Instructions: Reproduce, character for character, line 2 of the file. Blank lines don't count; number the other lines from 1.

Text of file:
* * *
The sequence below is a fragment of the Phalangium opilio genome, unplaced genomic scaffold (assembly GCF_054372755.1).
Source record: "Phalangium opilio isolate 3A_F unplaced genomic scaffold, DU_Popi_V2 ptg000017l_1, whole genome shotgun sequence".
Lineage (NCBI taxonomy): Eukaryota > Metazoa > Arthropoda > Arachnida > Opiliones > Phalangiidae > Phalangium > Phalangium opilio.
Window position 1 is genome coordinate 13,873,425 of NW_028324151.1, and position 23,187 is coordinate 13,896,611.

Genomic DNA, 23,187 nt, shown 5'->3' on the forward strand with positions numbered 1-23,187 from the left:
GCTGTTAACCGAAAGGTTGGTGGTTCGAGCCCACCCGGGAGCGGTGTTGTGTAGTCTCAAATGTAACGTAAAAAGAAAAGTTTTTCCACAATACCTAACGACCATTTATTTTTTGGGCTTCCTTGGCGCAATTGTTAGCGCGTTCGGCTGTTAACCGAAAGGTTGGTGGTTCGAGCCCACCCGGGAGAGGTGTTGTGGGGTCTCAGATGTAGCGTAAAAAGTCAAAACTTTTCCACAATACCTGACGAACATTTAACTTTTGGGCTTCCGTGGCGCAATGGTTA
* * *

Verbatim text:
Source record: "Phalangium opilio isolate 3A_F unplaced genomic scaffold, DU_Popi_V2 ptg000017l_1, whole genome shotgun sequence".